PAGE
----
Sunday, May 17, 2020

Mississippi has tested 44 state prisoners for COVID-19

Mississippi leaders have said that they are testing early and thoroughly for COVID-19, but the state’s Department of Corrections has so far failed to test most of its employees and people in its custody. As of last week, 44 prisoners out of more than 14,000 have been tested for the novel coronavirus at DOC prisons and detention centers—a rate of 0.4 percent, according to The Appeal.
The nearly 20,000 staff members and incarcerated people form a population greater than 43 percent of counties in Mississippi. Yet they are being left out of the state’s testing push, which Governor Tate Reeves has touted as “aggressive” in recent press briefings. 
“Testing is critical to manage this disaster,” he said on April 6, “and that’s one thing that we in Mississippi are very fortunate of, is we became very aggressive very early on testing.”
During a May 6 briefing, The Appeal asked Reeves about the low testing rate inside prisons. He responded, “We haven’t had large numbers of individuals in our prison system that have had symptoms.” The DOC has succeeded in avoiding “major, catastrophic spreading” because of early interventions, he said.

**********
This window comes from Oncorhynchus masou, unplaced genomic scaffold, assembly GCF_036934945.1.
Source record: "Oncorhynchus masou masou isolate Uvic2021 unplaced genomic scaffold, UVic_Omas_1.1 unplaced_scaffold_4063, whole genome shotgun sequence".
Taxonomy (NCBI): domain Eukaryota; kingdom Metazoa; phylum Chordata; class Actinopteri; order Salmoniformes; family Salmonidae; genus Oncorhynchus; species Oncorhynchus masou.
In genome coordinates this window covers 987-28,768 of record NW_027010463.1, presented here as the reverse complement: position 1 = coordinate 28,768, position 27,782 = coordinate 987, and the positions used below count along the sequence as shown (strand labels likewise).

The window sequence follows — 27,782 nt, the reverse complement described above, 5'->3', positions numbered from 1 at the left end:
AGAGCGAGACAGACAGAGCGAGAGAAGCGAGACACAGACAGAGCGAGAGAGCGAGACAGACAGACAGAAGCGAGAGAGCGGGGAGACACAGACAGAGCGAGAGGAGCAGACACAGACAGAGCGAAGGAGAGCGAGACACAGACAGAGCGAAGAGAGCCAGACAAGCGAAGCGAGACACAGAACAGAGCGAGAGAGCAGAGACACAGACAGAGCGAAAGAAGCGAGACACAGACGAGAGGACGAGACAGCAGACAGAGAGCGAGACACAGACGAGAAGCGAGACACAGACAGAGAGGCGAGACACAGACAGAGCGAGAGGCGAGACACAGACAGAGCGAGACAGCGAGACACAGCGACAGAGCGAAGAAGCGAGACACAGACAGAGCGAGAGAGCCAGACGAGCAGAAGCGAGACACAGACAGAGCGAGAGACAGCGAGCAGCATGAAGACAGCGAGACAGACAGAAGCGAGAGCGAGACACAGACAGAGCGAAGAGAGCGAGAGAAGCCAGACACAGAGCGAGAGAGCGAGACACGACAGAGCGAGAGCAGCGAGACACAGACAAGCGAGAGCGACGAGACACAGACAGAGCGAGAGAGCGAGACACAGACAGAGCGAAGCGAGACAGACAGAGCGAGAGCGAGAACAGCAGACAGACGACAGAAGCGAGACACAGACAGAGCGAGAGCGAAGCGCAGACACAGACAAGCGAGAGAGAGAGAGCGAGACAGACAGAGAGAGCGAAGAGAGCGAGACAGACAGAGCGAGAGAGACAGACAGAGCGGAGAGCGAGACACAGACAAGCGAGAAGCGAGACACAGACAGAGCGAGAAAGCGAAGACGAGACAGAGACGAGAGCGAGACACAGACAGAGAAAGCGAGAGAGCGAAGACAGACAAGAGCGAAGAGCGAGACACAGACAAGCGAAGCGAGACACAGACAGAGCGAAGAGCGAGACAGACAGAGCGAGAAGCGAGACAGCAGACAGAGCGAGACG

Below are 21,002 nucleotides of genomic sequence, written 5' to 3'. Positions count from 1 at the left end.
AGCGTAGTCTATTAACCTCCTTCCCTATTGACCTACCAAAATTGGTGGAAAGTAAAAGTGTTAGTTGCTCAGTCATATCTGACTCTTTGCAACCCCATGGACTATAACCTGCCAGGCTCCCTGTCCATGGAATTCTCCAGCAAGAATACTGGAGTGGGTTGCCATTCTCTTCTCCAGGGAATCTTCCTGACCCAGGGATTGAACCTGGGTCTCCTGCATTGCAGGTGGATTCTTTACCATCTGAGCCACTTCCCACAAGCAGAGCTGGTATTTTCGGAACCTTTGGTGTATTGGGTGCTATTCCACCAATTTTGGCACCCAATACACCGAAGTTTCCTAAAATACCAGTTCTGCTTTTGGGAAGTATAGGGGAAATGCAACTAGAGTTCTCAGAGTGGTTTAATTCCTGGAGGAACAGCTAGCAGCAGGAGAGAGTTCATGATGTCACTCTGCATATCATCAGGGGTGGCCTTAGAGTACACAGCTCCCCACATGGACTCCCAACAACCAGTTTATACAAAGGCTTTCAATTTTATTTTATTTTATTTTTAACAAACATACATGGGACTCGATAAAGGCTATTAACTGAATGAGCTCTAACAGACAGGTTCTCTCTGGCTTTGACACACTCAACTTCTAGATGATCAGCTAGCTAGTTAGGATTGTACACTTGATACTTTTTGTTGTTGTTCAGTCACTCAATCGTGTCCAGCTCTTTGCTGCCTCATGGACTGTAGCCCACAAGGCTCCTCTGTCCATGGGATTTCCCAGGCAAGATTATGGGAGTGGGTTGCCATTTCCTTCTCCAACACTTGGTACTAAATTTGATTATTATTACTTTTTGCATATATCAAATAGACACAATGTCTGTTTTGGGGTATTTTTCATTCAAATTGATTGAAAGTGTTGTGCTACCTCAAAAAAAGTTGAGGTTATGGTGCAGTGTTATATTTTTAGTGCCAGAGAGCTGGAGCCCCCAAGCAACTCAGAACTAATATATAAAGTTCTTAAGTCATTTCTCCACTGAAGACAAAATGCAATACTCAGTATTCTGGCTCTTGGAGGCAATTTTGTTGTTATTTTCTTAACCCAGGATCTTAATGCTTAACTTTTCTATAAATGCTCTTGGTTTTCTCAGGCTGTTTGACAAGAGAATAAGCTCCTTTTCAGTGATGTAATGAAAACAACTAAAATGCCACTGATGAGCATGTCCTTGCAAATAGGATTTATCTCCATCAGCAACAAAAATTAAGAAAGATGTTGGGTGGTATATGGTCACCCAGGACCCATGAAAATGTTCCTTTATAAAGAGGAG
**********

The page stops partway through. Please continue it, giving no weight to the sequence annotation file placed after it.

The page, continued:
“Much like President Trump was very, very early by cutting off travel to China, in Mississippi we were very early in cutting off visitation in the Department of Corrections,” Reeves said at the same briefing. As of Monday, the DOC reported that 10 incarcerated people and seven employees had tested positive for COVID-19. 
He added that temporarily banning prisoners from doing road work across the state has helped taper the spread, too.
Cliff Johnson, director of the MacArthur Justice Center in Mississippi, said that low rates of testing are not indicative of low disease rates. “The surest way to have zero confirmed cases in your facility is to conduct zero tests,” he said. 
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